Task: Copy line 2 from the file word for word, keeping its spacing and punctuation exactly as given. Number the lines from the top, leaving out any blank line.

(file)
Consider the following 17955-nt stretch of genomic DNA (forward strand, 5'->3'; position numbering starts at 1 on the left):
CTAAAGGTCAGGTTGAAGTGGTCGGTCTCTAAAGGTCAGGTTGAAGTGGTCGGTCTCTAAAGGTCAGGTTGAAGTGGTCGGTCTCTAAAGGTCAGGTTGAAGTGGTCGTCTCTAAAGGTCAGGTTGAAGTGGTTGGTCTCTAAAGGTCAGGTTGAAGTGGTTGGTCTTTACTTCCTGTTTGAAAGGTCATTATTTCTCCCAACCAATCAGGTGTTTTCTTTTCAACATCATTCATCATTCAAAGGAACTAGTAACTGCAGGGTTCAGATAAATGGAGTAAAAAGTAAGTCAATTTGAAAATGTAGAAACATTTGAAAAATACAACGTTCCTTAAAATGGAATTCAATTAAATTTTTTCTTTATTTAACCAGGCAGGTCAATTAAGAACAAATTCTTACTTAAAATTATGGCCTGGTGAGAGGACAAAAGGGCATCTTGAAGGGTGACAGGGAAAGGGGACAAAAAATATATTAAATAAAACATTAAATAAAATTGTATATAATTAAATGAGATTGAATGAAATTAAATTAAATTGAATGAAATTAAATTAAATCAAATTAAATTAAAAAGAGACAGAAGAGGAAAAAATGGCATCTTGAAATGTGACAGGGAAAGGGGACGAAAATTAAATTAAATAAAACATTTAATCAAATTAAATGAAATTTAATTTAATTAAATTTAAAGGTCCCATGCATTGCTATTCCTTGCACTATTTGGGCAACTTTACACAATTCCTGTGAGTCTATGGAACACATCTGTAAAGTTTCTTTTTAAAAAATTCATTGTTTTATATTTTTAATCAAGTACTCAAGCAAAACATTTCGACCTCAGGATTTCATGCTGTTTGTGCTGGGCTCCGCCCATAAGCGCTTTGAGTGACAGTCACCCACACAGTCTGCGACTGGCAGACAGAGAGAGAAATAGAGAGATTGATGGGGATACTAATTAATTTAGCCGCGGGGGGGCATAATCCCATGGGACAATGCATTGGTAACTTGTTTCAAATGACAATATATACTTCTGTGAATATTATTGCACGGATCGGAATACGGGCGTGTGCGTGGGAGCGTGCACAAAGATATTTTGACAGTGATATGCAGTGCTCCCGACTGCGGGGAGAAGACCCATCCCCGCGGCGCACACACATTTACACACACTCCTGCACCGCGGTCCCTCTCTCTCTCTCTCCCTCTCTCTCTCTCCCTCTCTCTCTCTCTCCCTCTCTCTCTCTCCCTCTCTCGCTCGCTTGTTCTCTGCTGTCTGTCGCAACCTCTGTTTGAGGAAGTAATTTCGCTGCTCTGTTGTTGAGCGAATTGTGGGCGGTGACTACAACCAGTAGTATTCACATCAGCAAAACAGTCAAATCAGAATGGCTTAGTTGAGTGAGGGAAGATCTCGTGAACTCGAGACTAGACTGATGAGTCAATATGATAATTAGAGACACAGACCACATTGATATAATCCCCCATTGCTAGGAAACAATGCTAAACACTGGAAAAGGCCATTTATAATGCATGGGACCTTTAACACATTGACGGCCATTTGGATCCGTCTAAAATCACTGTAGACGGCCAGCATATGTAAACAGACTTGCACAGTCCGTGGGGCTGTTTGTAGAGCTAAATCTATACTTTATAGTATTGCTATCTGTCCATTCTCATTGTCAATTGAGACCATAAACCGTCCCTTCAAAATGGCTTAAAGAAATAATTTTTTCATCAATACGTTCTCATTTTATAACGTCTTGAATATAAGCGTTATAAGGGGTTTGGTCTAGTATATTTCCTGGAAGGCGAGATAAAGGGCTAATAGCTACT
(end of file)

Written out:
CTAAAGGTCAGGTTGAAGTGGTCGGTCTCTAAAGGTCAGGTTGAAGTGGTCGGTCTCTAAAGGTCAGGTTGAAGTGGTCGGTCTCTAAAGGTCAGGTTGAAGTGGTCGTCTCTAAAGGTCAGGTTGAAGTGGTTGGTCTCTAAAGGTCAGGTTGAAGTGGTTGGTCTTTACTTCCTGTTTGAAAGGTCATTATTTCTCCCAACCAATCAGGTGTTTTCTTTTCAACATCATTCATCATTCAAAGGAACTAGTAACTGCAGGGTTCAGATAAATGGAGTAAAAAGTAAGTCAATTTGAAAATGTAGAAACATTTGAAAAATACAACGTTCCTTAAAATGGAATTCAATTAAATTTTTTCTTTATTTAACCAGGCAGGTCAATTAAGAACAAATTCTTACTTAAAATTATGGCCTGGTGAGAGGACAAAAGGGCATCTTGAAGGGTGACAGGGAAAGGGGACAAAAAATATATTAAATAAAACATTAAATAAAATTGTATATAATTAAATGAGATTGAATGAAATTAAATTAAATTGAATGAAATTAAATTAAATCAAATTAAATTAAAAAGAGACAGAAGAGGAAAAAATGGCATCTTGAAATGTGACAGGGAAAGGGGACGAAAATTAAATTAAATAAAACATTTAATCAAATTAAATGAAATTTAATTTAATTAAATTTAAAGGTCCCATGCATTGCTATTCCTTGCACTATTTGGGCAACTTTACACAATTCCTGTGAGTCTATGGAACACATCTGTAAAGTTTCTTTTTAAAAAATTCATTGTTTTATATTTTTAATCAAGTACTCAAGCAAAACATTTCGACCTCAGGATTTCATGCTGTTTGTGCTGGGCTCCGCCCATAAGCGCTTTGAGTGACAGTCACCCACACAGTCTGCGACTGGCAGACAGAGAGAGAAATAGAGAGATTGATGGGGATACTAATTAATTTAGCCGCGGGGGGGCATAATCCCATGGGACAATGCATTGGTAACTTGTTTCAAATGACAATATATACTTCTGTGAATATTATTGCACGGATCGGAATACGGGCGTGTGCGTGGGAGCGTGCACAAAGATATTTTGACAGTGATATGCAGTGCTCCCGACTGCGGGGAGAAGACCCATCCCCGCGGCGCACACACATTTACACACACTCCTGCACCGCGGTCCCTCTCTCTCTCTCTCCCTCTCTCTCTCTCCCTCTCTCTCTCTCTCCCTCTCTCTCTCTCCCTCTCTCGCTCGCTTGTTCTCTGCTGTCTGTCGCAACCTCTGTTTGAGGAAGTAATTTCGCTGCTCTGTTGTTGAGCGAATTGTGGGCGGTGACTACAACCAGTAGTATTCACATCAGCAAAACAGTCAAATCAGAATGGCTTAGTTGAGTGAGGGAAGATCTCGTGAACTCGAGACTAGACTGATGAGTCAATATGATAATTAGAGACACAGACCACATTGATATAATCCCCCATTGCTAGGAAACAATGCTAAACACTGGAAAAGGCCATTTATAATGCATGGGACCTTTAACACATTGACGGCCATTTGGATCCGTCTAAAATCACTGTAGACGGCCAGCATATGTAAACAGACTTGCACAGTCCGTGGGGCTGTTTGTAGAGCTAAATCTATACTTTATAGTATTGCTATCTGTCCATTCTCATTGTCAATTGAGACCATAAACCGTCCCTTCAAAATGGCTTAAAGAAATAATTTTTTCATCAATACGTTCTCATTTTATAACGTCTTGAATATAAGCGTTATAAGGGGTTTGGTCTAGTATATTTCCTGGAAGGCGAGATAAAGGGCTAATAGCTACT